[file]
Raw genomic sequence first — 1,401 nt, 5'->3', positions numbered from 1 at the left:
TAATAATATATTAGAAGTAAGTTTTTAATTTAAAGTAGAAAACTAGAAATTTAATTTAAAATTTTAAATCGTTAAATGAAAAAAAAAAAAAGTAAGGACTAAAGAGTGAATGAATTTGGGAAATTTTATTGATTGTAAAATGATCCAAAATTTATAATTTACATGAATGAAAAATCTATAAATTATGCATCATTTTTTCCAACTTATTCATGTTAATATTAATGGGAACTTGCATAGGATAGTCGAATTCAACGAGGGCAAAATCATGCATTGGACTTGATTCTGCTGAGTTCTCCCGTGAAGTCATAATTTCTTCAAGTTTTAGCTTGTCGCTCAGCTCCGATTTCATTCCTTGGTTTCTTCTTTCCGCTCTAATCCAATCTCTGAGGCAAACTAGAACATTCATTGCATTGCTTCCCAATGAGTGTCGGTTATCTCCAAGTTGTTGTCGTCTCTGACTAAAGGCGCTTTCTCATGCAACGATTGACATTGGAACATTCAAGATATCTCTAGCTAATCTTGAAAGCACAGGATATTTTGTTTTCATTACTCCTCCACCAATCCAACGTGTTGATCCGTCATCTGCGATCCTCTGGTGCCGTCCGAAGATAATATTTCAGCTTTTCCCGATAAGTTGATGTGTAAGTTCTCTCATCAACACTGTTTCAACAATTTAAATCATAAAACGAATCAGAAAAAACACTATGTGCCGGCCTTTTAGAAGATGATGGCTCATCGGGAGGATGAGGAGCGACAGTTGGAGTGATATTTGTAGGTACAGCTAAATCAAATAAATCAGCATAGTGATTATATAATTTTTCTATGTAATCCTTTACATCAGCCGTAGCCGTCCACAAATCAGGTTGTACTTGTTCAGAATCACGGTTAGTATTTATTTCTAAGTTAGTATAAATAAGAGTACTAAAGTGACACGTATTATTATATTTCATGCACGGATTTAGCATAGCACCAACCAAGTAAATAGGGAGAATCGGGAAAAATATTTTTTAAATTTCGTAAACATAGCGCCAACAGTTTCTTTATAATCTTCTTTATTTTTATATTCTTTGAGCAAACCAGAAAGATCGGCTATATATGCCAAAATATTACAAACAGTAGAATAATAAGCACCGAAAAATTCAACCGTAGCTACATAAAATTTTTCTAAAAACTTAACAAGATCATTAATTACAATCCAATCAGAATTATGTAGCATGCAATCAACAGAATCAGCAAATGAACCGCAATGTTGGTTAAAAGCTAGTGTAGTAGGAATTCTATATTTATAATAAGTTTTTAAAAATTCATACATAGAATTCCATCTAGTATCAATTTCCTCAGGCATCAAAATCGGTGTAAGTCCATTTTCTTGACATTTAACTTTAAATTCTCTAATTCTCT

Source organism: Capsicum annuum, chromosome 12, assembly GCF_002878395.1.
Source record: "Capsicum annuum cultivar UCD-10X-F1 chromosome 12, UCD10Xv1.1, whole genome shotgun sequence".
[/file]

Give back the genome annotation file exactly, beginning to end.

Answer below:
Raw genomic sequence first — 1,401 nt, 5'->3', positions numbered from 1 at the left:
TAATAATATATTAGAAGTAAGTTTTTAATTTAAAGTAGAAAACTAGAAATTTAATTTAAAATTTTAAATCGTTAAATGAAAAAAAAAAAAAGTAAGGACTAAAGAGTGAATGAATTTGGGAAATTTTATTGATTGTAAAATGATCCAAAATTTATAATTTACATGAATGAAAAATCTATAAATTATGCATCATTTTTTCCAACTTATTCATGTTAATATTAATGGGAACTTGCATAGGATAGTCGAATTCAACGAGGGCAAAATCATGCATTGGACTTGATTCTGCTGAGTTCTCCCGTGAAGTCATAATTTCTTCAAGTTTTAGCTTGTCGCTCAGCTCCGATTTCATTCCTTGGTTTCTTCTTTCCGCTCTAATCCAATCTCTGAGGCAAACTAGAACATTCATTGCATTGCTTCCCAATGAGTGTCGGTTATCTCCAAGTTGTTGTCGTCTCTGACTAAAGGCGCTTTCTCATGCAACGATTGACATTGGAACATTCAAGATATCTCTAGCTAATCTTGAAAGCACAGGATATTTTGTTTTCATTACTCCTCCACCAATCCAACGTGTTGATCCGTCATCTGCGATCCTCTGGTGCCGTCCGAAGATAATATTTCAGCTTTTCCCGATAAGTTGATGTGTAAGTTCTCTCATCAACACTGTTTCAACAATTTAAATCATAAAACGAATCAGAAAAAACACTATGTGCCGGCCTTTTAGAAGATGATGGCTCATCGGGAGGATGAGGAGCGACAGTTGGAGTGATATTTGTAGGTACAGCTAAATCAAATAAATCAGCATAGTGATTATATAATTTTTCTATGTAATCCTTTACATCAGCCGTAGCCGTCCACAAATCAGGTTGTACTTGTTCAGAATCACGGTTAGTATTTATTTCTAAGTTAGTATAAATAAGAGTACTAAAGTGACACGTATTATTATATTTCATGCACGGATTTAGCATAGCACCAACCAAGTAAATAGGGAGAATCGGGAAAAATATTTTTTAAATTTCGTAAACATAGCGCCAACAGTTTCTTTATAATCTTCTTTATTTTTATATTCTTTGAGCAAACCAGAAAGATCGGCTATATATGCCAAAATATTACAAACAGTAGAATAATAAGCACCGAAAAATTCAACCGTAGCTACATAAAATTTTTCTAAAAACTTAACAAGATCATTAATTACAATCCAATCAGAATTATGTAGCATGCAATCAACAGAATCAGCAAATGAACCGCAATGTTGGTTAAAAGCTAGTGTAGTAGGAATTCTATATTTATAATAAGTTTTTAAAAATTCATACATAGAATTCCATCTAGTATCAATTTCCTCAGGCATCAAAATCGGTGTAAGTCCATTTTCTTGACATTTAACTTTAAATTCTCTAATTCTCT

Source organism: Capsicum annuum, chromosome 12, assembly GCF_002878395.1.
Source record: "Capsicum annuum cultivar UCD-10X-F1 chromosome 12, UCD10Xv1.1, whole genome shotgun sequence".